How Japanese knotweed presents an opportunity for carbon capture

27th January 2022


Nic Seal explains how the UK’s Japanese knotweed problem could present an opportunity for carbon capture

Every year, the Japanese knotweed removal industry generates thousands of tonnes of plant waste, which is consigned to landfill. Here, it regrows or decays, giving off gases such as methane. We need a new way of dealing with it – ideally one that is not just zero-carbon but carbon-negative, reducing atmospheric carbon dioxide (CO2).

Japanese knotweed is rife in the UK and costs an estimated £166m to treat each year. It’s not a notifiable plant, and it isn’t illegal to have it growing on your land, but it is illegal to let it spread through inaction – encroachment-related legal cases are on the rise. The Environment Agency calls knotweed the UK’s “most aggressive, invasive and destructive plant” due to its regenerative capabilities, arising from an extensive underground rhizome system that can regrow from a piece as small as a fingernail.

At Environet, a Japanese knotweed specialist, we recognise that our business activities create waste and emissions to land, air and water, which we seek to mitigate as best we can. We don’t like adding excessive amounts of dangerous herbicides to the environment, as they can find their way to watercourses. As far back as 2008 we thought it was crazy to dig up knotweed-infested soils from one site only to dump it in a landfill site many miles away. We wanted a zero-waste solution, so our research and development team developed an eco-friendly screening method, whereby the rhizome is sifted and separated from the soil, allowing the cleaned soil to be reused. This avoids the environmental and financial costs of consigning vast quantities of otherwise good soil to landfill and importing clean fill.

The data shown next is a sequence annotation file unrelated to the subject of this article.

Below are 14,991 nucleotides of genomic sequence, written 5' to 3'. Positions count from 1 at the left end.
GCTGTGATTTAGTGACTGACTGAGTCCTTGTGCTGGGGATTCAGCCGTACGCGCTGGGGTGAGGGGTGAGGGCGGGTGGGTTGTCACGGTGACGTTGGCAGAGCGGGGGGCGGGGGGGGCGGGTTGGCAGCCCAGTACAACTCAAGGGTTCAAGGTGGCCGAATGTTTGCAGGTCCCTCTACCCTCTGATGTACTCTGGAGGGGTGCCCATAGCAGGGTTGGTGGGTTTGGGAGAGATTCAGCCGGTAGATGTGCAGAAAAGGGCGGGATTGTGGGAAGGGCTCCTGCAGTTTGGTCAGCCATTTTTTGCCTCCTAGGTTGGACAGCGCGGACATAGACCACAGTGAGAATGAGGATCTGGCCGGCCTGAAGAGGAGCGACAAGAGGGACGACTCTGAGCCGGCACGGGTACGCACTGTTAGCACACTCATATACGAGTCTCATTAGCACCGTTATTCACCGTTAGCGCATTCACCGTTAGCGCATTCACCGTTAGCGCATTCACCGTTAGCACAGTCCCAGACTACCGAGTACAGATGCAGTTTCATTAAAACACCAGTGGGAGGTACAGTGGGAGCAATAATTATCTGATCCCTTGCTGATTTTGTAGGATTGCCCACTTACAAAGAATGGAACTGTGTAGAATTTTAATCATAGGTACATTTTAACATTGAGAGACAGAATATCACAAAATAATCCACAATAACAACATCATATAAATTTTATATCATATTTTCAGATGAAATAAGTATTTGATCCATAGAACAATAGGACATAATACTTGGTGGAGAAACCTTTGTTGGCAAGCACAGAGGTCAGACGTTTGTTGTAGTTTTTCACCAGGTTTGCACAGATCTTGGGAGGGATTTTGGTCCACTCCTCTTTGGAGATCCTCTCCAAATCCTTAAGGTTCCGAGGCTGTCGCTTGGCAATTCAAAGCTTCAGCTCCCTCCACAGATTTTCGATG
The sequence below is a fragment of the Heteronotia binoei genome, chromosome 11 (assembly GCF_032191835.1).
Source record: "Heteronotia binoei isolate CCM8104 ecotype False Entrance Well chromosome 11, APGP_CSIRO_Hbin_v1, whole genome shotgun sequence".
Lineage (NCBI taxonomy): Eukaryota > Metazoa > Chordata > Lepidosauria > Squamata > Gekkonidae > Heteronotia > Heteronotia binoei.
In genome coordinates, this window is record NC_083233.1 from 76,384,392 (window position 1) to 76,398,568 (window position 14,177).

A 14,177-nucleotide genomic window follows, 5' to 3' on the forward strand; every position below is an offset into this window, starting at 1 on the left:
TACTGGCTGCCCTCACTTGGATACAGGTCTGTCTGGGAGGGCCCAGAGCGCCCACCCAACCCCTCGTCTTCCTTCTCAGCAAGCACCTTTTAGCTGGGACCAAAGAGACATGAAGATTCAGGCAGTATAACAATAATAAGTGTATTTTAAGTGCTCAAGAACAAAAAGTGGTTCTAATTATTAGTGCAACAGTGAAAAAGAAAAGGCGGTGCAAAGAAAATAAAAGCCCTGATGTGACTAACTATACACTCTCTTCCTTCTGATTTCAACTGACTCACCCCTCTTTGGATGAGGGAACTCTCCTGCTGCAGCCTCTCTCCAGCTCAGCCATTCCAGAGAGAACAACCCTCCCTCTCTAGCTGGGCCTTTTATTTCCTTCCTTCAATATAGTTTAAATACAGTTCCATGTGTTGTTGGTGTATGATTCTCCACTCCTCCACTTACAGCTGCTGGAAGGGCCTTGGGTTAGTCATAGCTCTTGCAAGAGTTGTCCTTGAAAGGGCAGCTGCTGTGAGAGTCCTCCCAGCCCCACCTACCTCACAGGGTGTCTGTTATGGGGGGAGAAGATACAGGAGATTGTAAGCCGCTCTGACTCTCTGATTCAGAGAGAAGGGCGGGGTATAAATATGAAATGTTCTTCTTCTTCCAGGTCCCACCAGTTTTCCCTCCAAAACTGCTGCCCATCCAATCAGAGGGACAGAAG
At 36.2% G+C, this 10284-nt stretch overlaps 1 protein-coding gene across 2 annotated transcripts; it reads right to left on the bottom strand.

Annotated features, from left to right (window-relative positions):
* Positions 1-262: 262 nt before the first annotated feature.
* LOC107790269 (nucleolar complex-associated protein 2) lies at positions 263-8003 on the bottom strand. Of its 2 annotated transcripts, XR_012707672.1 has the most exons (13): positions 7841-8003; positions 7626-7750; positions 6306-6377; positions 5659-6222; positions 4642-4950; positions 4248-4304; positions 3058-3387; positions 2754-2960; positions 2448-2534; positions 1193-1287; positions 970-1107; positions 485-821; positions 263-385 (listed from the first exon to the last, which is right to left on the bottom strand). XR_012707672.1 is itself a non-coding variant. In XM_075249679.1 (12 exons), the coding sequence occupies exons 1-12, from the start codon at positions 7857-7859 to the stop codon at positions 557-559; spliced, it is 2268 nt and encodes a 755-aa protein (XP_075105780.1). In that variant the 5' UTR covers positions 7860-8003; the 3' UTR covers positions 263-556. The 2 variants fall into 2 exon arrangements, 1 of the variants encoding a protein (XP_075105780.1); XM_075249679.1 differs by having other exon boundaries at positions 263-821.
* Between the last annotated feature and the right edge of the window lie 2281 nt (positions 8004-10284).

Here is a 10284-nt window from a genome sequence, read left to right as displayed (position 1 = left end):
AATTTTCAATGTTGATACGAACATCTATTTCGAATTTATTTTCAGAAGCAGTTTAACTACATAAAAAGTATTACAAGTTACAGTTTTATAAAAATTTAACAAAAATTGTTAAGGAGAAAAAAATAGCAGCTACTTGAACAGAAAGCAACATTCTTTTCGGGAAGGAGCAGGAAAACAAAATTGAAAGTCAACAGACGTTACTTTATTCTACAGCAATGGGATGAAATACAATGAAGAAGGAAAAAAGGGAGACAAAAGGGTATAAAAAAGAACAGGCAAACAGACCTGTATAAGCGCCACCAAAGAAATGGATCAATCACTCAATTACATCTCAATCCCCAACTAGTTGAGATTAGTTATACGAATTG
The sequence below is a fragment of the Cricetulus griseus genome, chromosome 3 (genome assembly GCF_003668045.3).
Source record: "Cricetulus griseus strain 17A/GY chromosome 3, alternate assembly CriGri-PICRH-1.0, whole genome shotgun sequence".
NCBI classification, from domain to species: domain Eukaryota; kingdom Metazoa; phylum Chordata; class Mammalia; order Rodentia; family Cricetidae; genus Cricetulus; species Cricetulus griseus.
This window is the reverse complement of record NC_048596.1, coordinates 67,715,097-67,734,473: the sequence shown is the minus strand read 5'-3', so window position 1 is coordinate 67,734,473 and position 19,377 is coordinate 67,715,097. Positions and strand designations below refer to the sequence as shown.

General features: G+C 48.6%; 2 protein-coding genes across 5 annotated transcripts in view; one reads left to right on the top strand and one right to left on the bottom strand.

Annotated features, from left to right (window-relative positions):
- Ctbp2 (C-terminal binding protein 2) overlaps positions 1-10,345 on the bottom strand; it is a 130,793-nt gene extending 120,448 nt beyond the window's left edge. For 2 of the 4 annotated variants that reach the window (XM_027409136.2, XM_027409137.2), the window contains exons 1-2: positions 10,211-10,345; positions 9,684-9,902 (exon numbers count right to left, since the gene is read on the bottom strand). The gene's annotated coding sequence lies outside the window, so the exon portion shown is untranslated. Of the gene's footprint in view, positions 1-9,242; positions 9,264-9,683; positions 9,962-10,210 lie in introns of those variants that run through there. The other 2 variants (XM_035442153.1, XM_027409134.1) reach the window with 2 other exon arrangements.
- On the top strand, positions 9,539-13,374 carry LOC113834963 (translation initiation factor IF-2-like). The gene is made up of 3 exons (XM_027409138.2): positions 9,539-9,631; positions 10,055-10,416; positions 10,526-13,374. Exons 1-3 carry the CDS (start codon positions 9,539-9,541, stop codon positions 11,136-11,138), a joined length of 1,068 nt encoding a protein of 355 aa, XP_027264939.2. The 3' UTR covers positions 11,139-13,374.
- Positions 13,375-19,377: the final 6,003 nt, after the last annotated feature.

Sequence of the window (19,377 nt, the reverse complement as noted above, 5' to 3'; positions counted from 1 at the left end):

However, with the knotweed removal industry still generating thousands of tonnes of plant waste every year, our industry needs to go further. Developing a solution for dealing with the waste we generate is the next step – and all the better if we can also deploy the plant’s powerful CO2-scavenging powers in the fight against climate change.

Waste not

A couple of years ago, we started developing a method of converting excavated knotweed rhizome into biochar. This involves heating the organic matter in the absence of oxygen – pyrolysis – thus removing naturally-occurring tars to leave carbon in the form of charcoal. The charcoal, which benefits from a honeycomb-like structure, can be charged with additives such as liquid organic fertilisers to create a soil amendment, improving soil structure and locking carbon away for hundreds, if not thousands, of years.

We recently secured a patent for the apparatus and method used in this solution, which could eliminate the need for landfill disposal and eventually be used to deal with all of the UK’s Japanese knotweed waste, as well as that produced by other invasive plants such as bamboo and giant hogweed. This would not only save clients considerable sums of money, but also create a useful byproduct that could be supplied to the agricultural and horticultural sectors and ensure that the carbon captured by invasive plants is never released back into the atmosphere.

The next stage of our research will concern delivering economies of scale, including how to process large quantities of knotweed waste quickly and efficiently while managing emissions produced by the pyrolysis process, as well as sourcing markets for the biochar.

We hope to be converting all excavated plant waste we produce into biochar by the end of 2022 as part of our pledge to become a carbon-neutral business – and, in doing so, reduce our industry’s reliance on landfill and the associated costs incurred by those dealing with this highly invasive plant. In harnessing its CO2-scavenging abilities, Japanese knotweed could finally do some good!

Image Credit | Shutterstock

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